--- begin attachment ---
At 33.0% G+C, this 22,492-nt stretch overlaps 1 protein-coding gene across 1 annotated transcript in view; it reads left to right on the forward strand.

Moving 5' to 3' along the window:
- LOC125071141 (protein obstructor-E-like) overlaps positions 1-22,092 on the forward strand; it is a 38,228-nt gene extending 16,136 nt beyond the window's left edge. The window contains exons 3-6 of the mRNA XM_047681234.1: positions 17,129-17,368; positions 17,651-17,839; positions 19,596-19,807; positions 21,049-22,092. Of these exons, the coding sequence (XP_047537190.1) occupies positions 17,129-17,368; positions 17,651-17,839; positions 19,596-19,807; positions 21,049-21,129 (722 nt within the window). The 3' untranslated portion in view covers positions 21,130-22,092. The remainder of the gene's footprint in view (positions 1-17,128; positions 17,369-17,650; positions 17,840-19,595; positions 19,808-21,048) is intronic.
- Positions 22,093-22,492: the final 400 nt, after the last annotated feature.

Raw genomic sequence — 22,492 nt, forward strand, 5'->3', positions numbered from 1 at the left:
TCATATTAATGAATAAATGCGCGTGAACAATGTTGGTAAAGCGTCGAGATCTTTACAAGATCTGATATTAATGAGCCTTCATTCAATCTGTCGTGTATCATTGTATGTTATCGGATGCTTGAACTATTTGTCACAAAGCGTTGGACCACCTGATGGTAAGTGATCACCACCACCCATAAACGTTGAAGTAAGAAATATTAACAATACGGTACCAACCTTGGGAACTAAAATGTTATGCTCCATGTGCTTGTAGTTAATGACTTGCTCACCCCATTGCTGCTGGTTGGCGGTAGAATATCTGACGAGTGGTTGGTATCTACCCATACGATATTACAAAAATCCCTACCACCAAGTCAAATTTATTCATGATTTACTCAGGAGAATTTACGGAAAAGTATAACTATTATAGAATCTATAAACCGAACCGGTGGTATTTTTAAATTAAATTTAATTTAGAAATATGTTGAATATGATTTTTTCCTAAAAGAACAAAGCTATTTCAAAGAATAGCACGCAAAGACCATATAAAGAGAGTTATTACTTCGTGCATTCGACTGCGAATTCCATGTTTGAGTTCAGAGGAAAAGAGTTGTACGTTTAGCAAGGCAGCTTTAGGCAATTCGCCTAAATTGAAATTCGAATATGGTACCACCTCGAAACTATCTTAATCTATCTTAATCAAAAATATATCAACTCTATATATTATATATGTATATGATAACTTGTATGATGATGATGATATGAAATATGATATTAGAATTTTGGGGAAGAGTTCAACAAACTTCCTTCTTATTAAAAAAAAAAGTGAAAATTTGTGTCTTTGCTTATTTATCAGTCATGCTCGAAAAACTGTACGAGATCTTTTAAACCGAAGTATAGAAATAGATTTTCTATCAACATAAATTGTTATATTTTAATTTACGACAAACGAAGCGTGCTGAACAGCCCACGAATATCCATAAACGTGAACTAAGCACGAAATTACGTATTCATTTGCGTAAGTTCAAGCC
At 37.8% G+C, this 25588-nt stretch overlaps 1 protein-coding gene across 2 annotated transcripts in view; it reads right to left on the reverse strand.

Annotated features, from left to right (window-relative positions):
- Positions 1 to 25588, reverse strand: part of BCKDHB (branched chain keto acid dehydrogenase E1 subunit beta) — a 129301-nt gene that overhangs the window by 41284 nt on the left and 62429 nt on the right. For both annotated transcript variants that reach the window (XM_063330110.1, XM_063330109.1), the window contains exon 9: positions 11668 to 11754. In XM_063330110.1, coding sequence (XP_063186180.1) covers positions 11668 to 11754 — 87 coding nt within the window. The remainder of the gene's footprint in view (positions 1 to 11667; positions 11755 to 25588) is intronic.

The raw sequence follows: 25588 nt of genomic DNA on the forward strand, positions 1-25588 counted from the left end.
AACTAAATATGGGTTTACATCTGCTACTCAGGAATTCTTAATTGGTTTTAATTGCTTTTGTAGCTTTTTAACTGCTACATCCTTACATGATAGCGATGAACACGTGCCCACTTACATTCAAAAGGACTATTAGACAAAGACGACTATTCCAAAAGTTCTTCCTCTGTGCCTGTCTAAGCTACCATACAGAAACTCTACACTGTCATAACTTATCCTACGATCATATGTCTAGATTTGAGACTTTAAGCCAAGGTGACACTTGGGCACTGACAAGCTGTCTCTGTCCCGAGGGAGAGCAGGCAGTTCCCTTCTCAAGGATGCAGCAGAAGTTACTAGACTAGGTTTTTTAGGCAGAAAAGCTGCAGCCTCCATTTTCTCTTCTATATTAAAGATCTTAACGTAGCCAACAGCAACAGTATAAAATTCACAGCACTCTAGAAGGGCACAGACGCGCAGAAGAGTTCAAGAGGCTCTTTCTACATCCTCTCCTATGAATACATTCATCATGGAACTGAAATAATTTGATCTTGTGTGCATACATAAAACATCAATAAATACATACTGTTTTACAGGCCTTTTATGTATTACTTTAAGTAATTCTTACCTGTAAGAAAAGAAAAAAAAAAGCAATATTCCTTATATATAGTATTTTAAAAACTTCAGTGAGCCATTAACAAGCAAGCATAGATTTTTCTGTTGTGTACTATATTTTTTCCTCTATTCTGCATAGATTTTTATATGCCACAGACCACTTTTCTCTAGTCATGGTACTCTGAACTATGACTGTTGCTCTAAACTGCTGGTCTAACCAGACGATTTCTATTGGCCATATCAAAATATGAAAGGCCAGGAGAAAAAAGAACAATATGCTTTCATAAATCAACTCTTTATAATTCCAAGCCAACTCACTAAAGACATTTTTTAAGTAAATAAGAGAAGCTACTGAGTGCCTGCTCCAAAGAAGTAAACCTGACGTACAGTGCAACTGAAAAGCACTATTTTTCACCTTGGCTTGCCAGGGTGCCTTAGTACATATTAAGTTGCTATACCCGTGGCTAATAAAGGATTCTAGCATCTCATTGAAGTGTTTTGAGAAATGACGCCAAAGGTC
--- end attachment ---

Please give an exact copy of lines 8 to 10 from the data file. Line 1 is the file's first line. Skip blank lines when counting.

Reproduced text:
Annotated features, from left to right (window-relative positions):
- Positions 1 to 25588, reverse strand: part of BCKDHB (branched chain keto acid dehydrogenase E1 subunit beta) — a 129301-nt gene that overhangs the window by 41284 nt on the left and 62429 nt on the right. For both annotated transcript variants that reach the window (XM_063330110.1, XM_063330109.1), the window contains exon 9: positions 11668 to 11754. In XM_063330110.1, coding sequence (XP_063186180.1) covers positions 11668 to 11754 — 87 coding nt within the window. The remainder of the gene's footprint in view (positions 1 to 11667; positions 11755 to 25588) is intronic.

The raw sequence follows: 25588 nt of genomic DNA on the forward strand, positions 1-25588 counted from the left end.